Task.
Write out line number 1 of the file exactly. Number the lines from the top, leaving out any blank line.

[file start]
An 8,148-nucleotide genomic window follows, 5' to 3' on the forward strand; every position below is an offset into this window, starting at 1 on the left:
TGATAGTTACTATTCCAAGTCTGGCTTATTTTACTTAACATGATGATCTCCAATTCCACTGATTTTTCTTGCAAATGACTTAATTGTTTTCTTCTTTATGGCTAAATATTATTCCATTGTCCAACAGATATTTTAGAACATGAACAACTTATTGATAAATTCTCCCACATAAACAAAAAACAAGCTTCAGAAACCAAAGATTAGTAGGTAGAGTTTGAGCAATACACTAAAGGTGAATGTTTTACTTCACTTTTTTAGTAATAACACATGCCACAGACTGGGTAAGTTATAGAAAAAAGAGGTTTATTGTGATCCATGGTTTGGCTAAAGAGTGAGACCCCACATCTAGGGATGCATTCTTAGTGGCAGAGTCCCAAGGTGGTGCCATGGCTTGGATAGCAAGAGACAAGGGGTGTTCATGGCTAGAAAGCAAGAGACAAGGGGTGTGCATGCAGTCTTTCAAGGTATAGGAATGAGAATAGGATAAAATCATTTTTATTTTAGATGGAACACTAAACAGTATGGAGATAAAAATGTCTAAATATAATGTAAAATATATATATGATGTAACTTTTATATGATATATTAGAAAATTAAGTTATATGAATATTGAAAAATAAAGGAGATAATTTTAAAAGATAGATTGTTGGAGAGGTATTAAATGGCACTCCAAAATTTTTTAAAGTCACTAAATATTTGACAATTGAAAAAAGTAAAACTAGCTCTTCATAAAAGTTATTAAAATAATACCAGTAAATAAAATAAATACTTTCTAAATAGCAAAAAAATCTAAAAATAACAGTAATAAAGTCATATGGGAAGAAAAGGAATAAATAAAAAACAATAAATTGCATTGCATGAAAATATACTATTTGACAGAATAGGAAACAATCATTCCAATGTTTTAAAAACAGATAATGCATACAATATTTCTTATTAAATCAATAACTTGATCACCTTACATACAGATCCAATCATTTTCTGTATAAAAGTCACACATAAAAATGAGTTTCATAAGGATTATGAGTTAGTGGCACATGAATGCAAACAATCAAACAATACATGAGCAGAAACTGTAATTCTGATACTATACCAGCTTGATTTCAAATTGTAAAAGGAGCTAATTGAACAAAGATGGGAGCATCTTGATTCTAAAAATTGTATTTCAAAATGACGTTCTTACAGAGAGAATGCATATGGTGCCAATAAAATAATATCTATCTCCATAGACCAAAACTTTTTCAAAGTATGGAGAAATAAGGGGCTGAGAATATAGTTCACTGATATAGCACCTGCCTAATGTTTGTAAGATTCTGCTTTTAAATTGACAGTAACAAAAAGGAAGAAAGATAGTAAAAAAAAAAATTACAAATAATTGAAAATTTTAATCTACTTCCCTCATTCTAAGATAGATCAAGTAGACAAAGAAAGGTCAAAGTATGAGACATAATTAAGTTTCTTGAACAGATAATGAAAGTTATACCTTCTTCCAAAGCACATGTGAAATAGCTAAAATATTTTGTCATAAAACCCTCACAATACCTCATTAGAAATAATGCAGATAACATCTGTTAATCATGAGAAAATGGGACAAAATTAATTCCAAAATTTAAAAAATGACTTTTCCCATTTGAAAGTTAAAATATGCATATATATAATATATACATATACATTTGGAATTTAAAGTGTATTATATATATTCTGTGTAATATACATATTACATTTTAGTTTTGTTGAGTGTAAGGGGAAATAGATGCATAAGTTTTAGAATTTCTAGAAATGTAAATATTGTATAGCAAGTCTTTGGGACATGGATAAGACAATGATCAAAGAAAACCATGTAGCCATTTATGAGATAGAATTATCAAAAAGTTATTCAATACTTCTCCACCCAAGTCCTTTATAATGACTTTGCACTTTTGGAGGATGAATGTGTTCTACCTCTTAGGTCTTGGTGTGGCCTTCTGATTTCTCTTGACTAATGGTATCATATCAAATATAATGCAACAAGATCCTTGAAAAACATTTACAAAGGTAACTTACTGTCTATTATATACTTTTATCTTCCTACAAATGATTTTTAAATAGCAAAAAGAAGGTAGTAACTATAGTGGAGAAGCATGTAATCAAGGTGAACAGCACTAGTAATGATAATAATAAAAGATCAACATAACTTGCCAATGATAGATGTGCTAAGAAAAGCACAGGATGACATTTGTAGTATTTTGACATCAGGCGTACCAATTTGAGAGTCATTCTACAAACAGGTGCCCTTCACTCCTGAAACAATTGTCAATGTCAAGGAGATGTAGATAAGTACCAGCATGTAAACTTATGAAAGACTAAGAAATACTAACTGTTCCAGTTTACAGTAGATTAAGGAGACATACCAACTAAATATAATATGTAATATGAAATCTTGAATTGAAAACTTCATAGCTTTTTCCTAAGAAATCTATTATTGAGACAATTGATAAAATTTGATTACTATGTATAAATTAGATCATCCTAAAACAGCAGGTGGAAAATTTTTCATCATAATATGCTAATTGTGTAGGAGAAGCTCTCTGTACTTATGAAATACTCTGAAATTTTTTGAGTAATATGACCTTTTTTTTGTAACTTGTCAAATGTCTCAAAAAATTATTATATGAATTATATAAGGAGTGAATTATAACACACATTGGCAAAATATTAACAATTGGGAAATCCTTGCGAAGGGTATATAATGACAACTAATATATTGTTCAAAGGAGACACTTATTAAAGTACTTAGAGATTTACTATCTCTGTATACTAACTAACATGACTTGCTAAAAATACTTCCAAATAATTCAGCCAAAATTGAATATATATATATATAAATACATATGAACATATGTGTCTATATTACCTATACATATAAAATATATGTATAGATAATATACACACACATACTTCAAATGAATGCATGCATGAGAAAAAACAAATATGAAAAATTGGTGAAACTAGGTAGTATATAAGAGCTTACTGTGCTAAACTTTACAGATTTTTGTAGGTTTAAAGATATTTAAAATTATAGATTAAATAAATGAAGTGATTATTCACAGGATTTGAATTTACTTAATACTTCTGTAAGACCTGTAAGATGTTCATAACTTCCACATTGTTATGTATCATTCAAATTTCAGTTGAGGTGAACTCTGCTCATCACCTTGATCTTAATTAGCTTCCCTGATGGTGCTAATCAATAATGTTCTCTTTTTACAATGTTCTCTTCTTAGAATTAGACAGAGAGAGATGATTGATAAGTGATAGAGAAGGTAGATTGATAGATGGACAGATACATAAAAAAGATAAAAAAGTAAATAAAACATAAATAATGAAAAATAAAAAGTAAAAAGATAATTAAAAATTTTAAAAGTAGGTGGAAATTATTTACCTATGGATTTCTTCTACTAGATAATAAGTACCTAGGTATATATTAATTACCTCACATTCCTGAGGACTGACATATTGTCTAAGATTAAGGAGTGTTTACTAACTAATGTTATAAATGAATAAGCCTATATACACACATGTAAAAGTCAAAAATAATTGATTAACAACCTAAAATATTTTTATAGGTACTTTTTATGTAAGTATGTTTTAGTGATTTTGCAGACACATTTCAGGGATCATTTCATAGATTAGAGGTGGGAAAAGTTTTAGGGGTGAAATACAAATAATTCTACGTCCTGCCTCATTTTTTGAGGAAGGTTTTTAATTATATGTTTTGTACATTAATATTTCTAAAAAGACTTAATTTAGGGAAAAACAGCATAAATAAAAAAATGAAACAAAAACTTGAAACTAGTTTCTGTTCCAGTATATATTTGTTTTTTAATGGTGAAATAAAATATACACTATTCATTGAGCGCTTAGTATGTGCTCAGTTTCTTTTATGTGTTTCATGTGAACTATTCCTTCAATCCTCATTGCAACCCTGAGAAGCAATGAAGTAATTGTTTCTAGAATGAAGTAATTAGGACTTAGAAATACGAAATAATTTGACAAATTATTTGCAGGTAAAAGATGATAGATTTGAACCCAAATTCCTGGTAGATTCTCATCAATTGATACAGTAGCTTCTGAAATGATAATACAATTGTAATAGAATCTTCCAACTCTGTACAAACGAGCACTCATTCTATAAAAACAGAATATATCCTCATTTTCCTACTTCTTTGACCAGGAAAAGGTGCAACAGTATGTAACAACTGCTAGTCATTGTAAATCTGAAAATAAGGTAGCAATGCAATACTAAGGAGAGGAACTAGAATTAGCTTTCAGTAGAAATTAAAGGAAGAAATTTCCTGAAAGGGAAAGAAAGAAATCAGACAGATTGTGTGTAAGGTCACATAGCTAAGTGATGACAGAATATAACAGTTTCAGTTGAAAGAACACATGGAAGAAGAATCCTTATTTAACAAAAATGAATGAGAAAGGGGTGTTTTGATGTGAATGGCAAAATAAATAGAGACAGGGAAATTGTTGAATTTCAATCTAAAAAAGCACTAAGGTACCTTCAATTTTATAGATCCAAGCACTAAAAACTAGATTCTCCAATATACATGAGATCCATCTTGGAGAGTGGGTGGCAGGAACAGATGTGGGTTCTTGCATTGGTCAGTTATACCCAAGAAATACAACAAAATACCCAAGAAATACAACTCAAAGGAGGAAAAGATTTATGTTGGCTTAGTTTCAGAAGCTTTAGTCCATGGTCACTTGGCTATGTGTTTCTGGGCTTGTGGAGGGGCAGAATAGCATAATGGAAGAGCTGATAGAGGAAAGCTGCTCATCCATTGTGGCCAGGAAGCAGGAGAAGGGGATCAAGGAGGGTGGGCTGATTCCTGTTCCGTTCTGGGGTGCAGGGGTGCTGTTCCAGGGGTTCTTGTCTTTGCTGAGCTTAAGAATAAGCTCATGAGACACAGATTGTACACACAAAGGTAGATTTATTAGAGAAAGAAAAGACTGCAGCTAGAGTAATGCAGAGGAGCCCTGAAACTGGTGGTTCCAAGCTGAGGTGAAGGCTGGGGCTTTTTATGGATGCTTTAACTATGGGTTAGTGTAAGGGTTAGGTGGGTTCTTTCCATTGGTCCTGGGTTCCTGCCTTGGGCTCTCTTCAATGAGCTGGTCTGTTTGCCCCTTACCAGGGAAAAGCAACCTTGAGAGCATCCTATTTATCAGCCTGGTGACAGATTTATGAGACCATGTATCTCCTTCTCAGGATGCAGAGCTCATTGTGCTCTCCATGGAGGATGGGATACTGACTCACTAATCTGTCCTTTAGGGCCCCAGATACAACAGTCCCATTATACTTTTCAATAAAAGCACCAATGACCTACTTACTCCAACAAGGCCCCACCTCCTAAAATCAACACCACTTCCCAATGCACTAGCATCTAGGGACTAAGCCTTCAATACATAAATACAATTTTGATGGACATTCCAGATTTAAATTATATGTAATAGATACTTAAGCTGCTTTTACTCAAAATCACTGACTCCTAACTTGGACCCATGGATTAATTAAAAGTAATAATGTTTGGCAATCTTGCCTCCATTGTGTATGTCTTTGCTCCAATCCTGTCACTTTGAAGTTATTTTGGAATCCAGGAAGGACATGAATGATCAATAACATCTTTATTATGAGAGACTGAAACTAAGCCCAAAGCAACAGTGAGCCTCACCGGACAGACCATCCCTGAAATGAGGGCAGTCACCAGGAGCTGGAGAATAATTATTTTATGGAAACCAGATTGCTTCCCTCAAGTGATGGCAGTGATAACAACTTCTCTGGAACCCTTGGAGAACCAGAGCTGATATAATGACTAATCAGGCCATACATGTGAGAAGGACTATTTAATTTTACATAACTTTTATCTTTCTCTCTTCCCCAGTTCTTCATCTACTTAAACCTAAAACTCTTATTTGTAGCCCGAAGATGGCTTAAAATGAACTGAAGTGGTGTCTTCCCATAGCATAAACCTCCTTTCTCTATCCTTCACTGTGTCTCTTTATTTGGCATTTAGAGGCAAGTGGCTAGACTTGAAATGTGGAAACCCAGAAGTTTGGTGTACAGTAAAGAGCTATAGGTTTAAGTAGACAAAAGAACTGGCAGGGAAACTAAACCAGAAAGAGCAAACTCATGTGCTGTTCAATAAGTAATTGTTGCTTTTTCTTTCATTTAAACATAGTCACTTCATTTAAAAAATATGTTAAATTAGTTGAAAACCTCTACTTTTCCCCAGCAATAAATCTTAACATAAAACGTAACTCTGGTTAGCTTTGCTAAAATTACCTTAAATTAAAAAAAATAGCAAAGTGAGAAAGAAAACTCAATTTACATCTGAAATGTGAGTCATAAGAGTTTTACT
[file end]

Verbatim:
An 8,148-nucleotide genomic window follows, 5' to 3' on the forward strand; every position below is an offset into this window, starting at 1 on the left: